Call me cynical

Some few facts for you to help make up your mind on whether I’m being cynical here:

Fact 1:
Eskom, our national power utility, a state-owned enterprise, has been run into the ground by mismanagement and corruption under the ANC government. Mainly (entirely?) because of these reasons, it cannot produce enough power to supply the country and so we – fairly regularly – have rolling blackouts. This is called loadshedding. I have written about it a lot.
The first significant loadshedding of 2019 began yesterday and looks like it will continue all week.

Fact 2:
We’ve got an election coming up in the next couple of months (exact date still TBC May 8th, see below). We stay in DA-controlled Cape Town, in the DA-controlled Western Cape. All the other 8 provinces are governed by the ruling ANC.
There is (obviously) a lot of talk about the election at the moment. It’s safe to say that it’s probably among the Top 5 things that people in SA are aware of right now. Front of mind then.

Fact 3:
The (DA-controlled, remember) City of Cape Town has a hydroelectric facility which it can use in times of electricity shortage to mitigate the effects of loadshedding. And it does use this facility, nearly every time there’s loadshedding.

But – how odd – it isn’t using it this time around. 

So, the cynic in me is suggesting that the DA is using this opportunity to remind the people of Cape Town just what ANC rule has done for the country.
And yes, I’ll be sitting in darkness from 8pm this evening thinking about exactly that. But just a bit of me will be wondering if it could have been different if the DA had not wanted to make a point.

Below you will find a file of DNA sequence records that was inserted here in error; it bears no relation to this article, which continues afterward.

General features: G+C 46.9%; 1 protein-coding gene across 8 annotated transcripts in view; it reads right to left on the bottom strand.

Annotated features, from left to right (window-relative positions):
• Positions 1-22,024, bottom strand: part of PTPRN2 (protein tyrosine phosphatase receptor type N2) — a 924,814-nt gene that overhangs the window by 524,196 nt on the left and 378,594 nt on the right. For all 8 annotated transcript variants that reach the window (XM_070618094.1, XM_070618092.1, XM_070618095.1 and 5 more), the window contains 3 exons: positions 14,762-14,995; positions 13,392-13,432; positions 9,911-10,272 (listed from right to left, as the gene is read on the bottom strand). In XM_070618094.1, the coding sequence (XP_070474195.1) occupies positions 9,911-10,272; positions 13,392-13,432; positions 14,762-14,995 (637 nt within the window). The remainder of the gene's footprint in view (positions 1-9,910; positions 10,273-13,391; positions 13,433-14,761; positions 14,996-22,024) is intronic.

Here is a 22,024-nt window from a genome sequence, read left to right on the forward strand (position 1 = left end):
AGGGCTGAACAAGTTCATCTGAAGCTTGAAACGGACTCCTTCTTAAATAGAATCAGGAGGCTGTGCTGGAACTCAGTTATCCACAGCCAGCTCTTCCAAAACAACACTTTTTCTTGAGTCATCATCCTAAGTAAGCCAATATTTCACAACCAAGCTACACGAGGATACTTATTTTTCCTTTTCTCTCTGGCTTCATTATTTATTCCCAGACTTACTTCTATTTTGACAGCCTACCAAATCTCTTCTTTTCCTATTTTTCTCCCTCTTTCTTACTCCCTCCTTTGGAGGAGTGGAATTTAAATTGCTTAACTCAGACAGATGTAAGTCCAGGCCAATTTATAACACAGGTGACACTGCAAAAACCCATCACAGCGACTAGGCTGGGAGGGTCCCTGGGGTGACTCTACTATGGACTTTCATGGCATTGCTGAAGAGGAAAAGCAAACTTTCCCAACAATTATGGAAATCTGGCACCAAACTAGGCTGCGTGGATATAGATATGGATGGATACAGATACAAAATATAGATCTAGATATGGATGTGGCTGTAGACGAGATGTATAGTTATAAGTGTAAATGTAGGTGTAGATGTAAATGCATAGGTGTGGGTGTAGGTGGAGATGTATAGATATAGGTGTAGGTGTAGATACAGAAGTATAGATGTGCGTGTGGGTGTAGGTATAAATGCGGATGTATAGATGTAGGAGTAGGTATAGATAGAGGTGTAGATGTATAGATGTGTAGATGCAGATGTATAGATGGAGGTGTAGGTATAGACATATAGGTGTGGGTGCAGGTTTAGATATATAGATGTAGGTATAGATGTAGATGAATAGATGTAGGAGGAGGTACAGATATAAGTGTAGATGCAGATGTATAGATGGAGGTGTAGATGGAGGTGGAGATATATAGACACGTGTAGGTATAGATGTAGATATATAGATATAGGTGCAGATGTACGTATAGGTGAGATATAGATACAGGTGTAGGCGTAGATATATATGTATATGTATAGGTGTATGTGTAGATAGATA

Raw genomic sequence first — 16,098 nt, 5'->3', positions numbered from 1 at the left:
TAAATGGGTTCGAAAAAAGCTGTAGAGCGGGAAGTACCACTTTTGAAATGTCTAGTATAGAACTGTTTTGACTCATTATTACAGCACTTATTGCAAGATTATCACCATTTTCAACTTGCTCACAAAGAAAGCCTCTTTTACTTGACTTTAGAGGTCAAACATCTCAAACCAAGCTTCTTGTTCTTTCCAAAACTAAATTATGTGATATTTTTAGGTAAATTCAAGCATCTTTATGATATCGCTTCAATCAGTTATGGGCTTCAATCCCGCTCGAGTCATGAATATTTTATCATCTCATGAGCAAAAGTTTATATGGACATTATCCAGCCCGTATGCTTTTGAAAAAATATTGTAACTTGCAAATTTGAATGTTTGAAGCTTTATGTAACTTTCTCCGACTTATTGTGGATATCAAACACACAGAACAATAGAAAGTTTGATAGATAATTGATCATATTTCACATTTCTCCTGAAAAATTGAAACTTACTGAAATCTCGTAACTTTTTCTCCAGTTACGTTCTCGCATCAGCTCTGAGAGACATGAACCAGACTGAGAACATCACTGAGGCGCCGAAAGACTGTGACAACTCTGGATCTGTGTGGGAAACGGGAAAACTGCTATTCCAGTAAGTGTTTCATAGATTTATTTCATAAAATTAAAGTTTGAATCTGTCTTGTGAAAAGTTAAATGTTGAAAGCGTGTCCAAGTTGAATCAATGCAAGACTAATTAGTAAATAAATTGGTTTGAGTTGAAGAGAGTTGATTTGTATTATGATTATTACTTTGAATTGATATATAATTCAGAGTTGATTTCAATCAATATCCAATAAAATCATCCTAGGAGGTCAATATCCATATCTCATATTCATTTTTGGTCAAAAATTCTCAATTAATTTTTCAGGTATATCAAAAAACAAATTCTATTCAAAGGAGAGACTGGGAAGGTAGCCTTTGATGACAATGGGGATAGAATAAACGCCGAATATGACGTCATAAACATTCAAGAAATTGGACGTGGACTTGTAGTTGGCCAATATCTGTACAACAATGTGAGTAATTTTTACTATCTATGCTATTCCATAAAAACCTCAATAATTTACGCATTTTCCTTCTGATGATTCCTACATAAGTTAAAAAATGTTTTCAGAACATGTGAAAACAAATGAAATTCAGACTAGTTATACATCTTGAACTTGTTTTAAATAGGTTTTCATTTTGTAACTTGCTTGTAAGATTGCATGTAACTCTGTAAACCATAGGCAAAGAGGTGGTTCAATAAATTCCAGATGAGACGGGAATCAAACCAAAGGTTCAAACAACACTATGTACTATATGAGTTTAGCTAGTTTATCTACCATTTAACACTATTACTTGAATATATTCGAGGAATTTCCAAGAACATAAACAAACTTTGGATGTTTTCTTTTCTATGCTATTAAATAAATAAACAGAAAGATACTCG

Cynical? Hmmm.

 

UPDATE: This:

Indeed.

Which is exactly what they would say, of course.

UPDATE 2: And this:

Which is exactly what he would say, of course.

Thank you to my correspondents and their corrections.

Getting things done

It’s a phat 5 years since I wrote about a possible degree of slippage in the City of Cape Town’s efficiency in responding to ratepayers’ issues and getting stuff done about them. Back then, I said:

…the city is becoming less Capetonian and more Joburgesque every day. The DA are slipping, but they know that they can afford to, because everyone can remember – and can still see – just how bad the alternative is.

Of course, these days Joburg is a DA city too, but that doesn’t mean that things here have really improved. Politically speaking, Cape Town remains so staunchly blue that there’s no real pressure for them council to repair potholes, power outages and the like promptly like there was when their governing future was in the balance.

Or maybe I’m just being cynical? But either way, the city’s response to local problems is simply not as good as it used to be.

There are ways around it though. So, in order to assist you in dealing with the system, here’s how I got the streetlights on our road fixed, in an easy 47-step process.

Note that many of the streetlights on our road aren’t working. Odd.
Email the council, with name, location and contact number, plus details of the problem.
Receive auto-reply email promising “a response shortly”.
Wait several days.
Re-email the council with name, location and contact number, plus details of the problem.
Receive auto-reply email promising “a response shortly”.
Wait a day.
Send council a message on Twitter, with name, location and contact number, plus details of the problem.
Receive prompt response asking for name, location and contact number, plus details of the problem.
Send council a message on Twitter, with name, location and contact number, plus details of the problem.
Receive all important reference number.

 

 

 

 

Wait several days.
Ask council (publicly) on Twitter for progress update on given reference number.
Receive prompt response asking for name, location and contact number, plus details of the problem.
Annoy wife by swearing out loud.
Send council a message on Twitter, with name, location and contact number, plus details of the problem.
Receive message on Twitter saying that they are following up on it and will revert when we receive information.
Wait 16 hours.
Come home after nightfall to find streetlights have been fixed.